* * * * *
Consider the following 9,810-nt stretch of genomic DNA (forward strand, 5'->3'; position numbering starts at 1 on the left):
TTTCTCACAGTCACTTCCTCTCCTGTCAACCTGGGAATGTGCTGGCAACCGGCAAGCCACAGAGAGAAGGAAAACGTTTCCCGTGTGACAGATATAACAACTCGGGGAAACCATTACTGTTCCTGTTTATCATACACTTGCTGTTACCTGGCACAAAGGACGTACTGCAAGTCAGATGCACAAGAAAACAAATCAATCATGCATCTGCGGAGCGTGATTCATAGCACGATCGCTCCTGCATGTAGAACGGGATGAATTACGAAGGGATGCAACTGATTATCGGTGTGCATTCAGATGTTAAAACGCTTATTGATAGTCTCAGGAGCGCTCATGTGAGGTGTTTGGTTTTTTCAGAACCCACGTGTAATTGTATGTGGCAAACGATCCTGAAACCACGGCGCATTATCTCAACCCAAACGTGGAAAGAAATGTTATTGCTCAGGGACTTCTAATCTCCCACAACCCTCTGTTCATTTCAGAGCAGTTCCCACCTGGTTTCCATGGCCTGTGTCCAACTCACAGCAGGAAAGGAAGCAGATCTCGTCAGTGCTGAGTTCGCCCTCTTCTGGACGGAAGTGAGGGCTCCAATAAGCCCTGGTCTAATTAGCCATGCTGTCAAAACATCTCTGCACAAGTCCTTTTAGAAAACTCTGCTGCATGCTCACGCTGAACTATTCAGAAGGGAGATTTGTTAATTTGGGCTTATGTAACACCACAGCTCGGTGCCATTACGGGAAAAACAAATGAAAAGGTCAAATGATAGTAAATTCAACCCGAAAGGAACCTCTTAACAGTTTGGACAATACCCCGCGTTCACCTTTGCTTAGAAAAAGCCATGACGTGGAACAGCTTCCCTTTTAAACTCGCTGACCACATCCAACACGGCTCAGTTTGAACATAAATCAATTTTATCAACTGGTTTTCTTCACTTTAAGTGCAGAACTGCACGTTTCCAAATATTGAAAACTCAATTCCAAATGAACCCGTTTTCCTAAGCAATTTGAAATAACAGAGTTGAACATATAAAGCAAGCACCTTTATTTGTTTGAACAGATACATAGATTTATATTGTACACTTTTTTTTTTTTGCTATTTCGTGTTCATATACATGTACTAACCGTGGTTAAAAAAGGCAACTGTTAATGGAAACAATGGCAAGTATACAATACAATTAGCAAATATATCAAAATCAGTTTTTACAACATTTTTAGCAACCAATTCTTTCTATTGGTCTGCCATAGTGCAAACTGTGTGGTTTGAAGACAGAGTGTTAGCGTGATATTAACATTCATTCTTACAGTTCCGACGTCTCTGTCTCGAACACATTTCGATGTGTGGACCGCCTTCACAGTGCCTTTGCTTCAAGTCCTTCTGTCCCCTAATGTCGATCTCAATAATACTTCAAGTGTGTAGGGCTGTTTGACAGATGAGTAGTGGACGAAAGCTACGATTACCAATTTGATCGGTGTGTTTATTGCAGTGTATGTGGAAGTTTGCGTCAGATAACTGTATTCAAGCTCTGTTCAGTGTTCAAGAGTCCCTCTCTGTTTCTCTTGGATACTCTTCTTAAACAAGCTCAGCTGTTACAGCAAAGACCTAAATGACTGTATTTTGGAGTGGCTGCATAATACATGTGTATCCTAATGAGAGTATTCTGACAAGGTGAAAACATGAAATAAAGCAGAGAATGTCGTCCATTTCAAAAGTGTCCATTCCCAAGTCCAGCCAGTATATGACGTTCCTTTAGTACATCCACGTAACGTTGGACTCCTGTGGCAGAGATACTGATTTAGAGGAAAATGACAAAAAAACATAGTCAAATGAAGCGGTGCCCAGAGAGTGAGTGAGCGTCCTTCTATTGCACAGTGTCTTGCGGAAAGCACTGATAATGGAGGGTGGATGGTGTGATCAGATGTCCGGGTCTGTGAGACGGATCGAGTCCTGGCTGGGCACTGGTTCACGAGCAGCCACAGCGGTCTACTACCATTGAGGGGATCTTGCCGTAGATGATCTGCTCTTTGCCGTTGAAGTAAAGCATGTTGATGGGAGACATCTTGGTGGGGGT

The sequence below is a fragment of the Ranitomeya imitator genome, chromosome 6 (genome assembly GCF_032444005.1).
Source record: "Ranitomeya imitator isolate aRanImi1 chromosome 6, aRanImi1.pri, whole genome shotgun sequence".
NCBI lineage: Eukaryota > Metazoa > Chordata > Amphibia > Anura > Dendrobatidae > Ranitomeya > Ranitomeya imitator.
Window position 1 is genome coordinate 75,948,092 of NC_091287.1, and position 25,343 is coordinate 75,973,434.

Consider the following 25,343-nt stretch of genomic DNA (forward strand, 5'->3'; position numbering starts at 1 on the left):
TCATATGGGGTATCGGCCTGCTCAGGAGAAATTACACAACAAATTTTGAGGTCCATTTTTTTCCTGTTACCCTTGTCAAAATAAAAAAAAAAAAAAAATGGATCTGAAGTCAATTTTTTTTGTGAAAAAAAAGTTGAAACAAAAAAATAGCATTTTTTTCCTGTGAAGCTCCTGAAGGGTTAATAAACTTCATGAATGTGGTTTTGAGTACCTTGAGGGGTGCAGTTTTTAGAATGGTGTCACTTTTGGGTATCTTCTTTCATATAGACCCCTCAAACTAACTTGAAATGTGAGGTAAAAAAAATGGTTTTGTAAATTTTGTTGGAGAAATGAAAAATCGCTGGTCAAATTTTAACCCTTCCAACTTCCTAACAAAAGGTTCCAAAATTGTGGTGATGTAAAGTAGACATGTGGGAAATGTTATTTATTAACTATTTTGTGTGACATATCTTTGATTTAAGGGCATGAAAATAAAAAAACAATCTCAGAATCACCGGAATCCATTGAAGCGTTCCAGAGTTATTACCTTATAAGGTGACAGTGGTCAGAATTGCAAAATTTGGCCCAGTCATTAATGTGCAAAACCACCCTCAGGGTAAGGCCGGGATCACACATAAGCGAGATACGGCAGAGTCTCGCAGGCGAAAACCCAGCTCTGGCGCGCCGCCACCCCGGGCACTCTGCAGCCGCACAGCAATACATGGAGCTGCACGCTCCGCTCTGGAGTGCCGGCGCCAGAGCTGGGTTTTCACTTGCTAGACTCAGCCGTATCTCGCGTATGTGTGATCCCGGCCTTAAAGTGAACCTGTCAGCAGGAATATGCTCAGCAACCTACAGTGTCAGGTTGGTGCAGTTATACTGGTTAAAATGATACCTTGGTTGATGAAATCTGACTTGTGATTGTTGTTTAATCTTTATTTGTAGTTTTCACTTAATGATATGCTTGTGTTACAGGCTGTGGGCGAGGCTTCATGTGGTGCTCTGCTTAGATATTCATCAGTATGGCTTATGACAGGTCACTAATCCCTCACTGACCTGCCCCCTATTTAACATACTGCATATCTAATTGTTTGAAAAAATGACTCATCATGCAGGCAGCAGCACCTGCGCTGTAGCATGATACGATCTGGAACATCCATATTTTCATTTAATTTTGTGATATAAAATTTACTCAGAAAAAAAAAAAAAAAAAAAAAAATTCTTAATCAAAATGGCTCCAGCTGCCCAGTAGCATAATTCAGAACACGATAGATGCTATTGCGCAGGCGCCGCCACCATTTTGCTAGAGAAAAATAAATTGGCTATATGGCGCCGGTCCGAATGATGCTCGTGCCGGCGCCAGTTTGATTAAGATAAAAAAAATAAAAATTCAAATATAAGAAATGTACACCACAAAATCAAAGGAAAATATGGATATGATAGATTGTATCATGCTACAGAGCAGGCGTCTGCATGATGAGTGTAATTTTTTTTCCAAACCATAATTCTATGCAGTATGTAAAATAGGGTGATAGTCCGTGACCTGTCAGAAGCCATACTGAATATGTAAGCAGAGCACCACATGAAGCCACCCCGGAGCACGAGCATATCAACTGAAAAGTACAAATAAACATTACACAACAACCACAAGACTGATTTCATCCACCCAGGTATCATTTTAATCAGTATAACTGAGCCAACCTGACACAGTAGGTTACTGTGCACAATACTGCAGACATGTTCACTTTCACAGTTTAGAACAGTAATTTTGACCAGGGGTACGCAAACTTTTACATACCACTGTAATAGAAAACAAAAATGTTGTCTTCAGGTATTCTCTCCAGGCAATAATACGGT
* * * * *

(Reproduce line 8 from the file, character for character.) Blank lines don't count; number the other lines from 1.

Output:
TCATATGGGGTATCGGCCTGCTCAGGAGAAATTACACAACAAATTTTGAGGTCCATTTTTTTCCTGTTACCCTTGTCAAAATAAAAAAAAAAAAAAAATGGATCTGAAGTCAATTTTTTTTGTGAAAAAAAAGTTGAAACAAAAAAATAGCATTTTTTTCCTGTGAAGCTCCTGAAGGGTTAATAAACTTCATGAATGTGGTTTTGAGTACCTTGAGGGGTGCAGTTTTTAGAATGGTGTCACTTTTGGGTATCTTCTTTCATATAGACCCCTCAAACTAACTTGAAATGTGAGGTAAAAAAAATGGTTTTGTAAATTTTGTTGGAGAAATGAAAAATCGCTGGTCAAATTTTAACCCTTCCAACTTCCTAACAAAAGGTTCCAAAATTGTGGTGATGTAAAGTAGACATGTGGGAAATGTTATTTATTAACTATTTTGTGTGACATATCTTTGATTTAAGGGCATGAAAATAAAAAAACAATCTCAGAATCACCGGAATCCATTGAAGCGTTCCAGAGTTATTACCTTATAAGGTGACAGTGGTCAGAATTGCAAAATTTGGCCCAGTCATTAATGTGCAAAACCACCCTCAGGGTAAGGCCGGGATCACACATAAGCGAGATACGGCAGAGTCTCGCAGGCGAAAACCCAGCTCTGGCGCGCCGCCACCCCGGGCACTCTGCAGCCGCACAGCAATACATGGAGCTGCACGCTCCGCTCTGGAGTGCCGGCGCCAGAGCTGGGTTTTCACTTGCTAGACTCAGCCGTATCTCGCGTATGTGTGATCCCGGCCTTAAAGTGAACCTGTCAGCAGGAATATGCTCAGCAACCTACAGTGTCAGGTTGGTGCAGTTATACTGGTTAAAATGATACCTTGGTTGATGAAATCTGACTTGTGATTGTTGTTTAATCTTTATTTGTAGTTTTCACTTAATGATATGCTTGTGTTACAGGCTGTGGGCGAGGCTTCATGTGGTGCTCTGCTTAGATATTCATCAGTATGGCTTATGACAGGTCACTAATCCCTCACTGACCTGCCCCCTATTTAACATACTGCATATCTAATTGTTTGAAAAAATGACTCATCATGCAGGCAGCAGCACCTGCGCTGTAGCATGATACGATCTGGAACATCCATATTTTCATTTAATTTTGTGATATAAAATTTACTCAGAAAAAAAAAAAAAAAAAAAAAAATTCTTAATCAAAATGGCTCCAGCTGCCCAGTAGCATAATTCAGAACACGATAGATGCTATTGCGCAGGCGCCGCCACCATTTTGCTAGAGAAAAATAAATTGGCTATATGGCGCCGGTCCGAATGATGCTCGTGCCGGCGCCAGTTTGATTAAGATAAAAAAAATAAAAATTCAAATATAAGAAATGTACACCACAAAATCAAAGGAAAATATGGATATGATAGATTGTATCATGCTACAGAGCAGGCGTCTGCATGATGAGTGTAATTTTTTTTCCAAACCATAATTCTATGCAGTATGTAAAATAGGGTGATAGTCCGTGACCTGTCAGAAGCCATACTGAATATGTAAGCAGAGCACCACATGAAGCCACCCCGGAGCACGAGCATATCAACTGAAAAGTACAAATAAACATTACACAACAACCACAAGACTGATTTCATCCACCCAGGTATCATTTTAATCAGTATAACTGAGCCAACCTGACACAGTAGGTTACTGTGCACAATACTGCAGACATGTTCACTTTCACAGTTTAGAACAGTAATTTTGACCAGGGGTACGCAAACTTTTACATACCACTGTAATAGAAAACAAAAATGTTGTCTTCAGGTATTCTCTCCAGGCAATAATACGGT